Future PREP’d collaborates with Health Pointe to revise virtual health care system

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HARD AT WORK: Future PREP’d members collaborate to finish the slideshow for an upcoming presentation. “I think it is important to be in this club because it gave me a lot of chances to work on a group project that isn’t school,” Ritter said. “Learning how to work well with others is important.”

A room filled with eight upperclassmen might not seem like enough to revise a virtual health system. But as juniors Cambelle Cleveland, Alison Doerr, Gavin Hubner, Samantha Ritter, Zoie Russell, Brooke Whitaker and senior Hannah Tjapkes present their ideas to highly ranked healthcare officials, they exceed expectations. A new generation of future leaders prove their worth.

This group of individuals is  known as Grand Haven Future PREP’d, a club that partners with both businesses and nonprofit organizations to come up with a solution to problems through project based learning. It is advised by history teacher Brian Williams.

Health Pointe, a partnership between Holland Hospital and Spectrum Health, has worked with Future PREP’d for the past three years. This year, they were paired with Grand Haven students through the Ottawa Area ISD.

“The goal of pairing up is really being able to connect with our community,” Health Pointe communication specialist Michelle Crego said. “A huge part of it is our youth. They really bring in that fresh perspective. Partnering with them branches us even deeper into the community because they are our future workers and they are doing so much in our community already.”

Future PREP’d was asked to create innovative solutions to augment and expand the virtual health program at Health Pointe. Crego served as the Site Lead for the project. She created the driving question and helped the group from start to finish. 

Health Pointe’s virtual health program was quickly launched after the pandemic hit. Due to COVID-19, many offices were shut down. Telehealth became a tool for doctors to continue to provide care to their patients. Health Pointe came to Future PREP’d in search of ways to hit more demographics and expand the program.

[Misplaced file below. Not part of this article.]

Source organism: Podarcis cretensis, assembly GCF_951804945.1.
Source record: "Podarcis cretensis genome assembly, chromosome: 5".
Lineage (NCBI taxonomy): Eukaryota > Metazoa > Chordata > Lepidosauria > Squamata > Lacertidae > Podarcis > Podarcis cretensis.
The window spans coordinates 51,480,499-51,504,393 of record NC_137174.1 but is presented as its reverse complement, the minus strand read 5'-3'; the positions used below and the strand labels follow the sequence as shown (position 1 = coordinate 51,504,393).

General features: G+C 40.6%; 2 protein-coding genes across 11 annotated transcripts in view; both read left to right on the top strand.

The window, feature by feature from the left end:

To generate ideas, the students used Ottawa ISD’s six week “Creative Sequence”  which includes observation, investigation, collaboration, incubation, solutions and validation.

BRAINSTORM: Furture PREP’d members sort their ideas into groups on the table. After researching, the students participated in a sticky note activity where they compiled all of their individual proposal. (Photo courtesy of Brian Williams)

“With creative sequence and design thinking there’s several steps to the process,” Williams said. “My goal is to allow them to see how you can have a very hard topic to deal with initially, and then using design thinking and creative sequencing you can walk through a process that ends up bringing resolution to a myriad of issues.”

Each group member was assigned to a mentor to help them with a variety of tasks throughout the project. Both physicians assistant Kevin Vardon and Crego held this role.

“We are hoping to provide some experience and knowledge through our trials and tribulations of what we’ve experienced as young professionals,” Vardon said. “This includes things that we had encountered, pathways that we had taken, things that were successful, and areas where we had blundered. We try to pass on that knowledge and wisdom to our young professionals at Grand Haven.”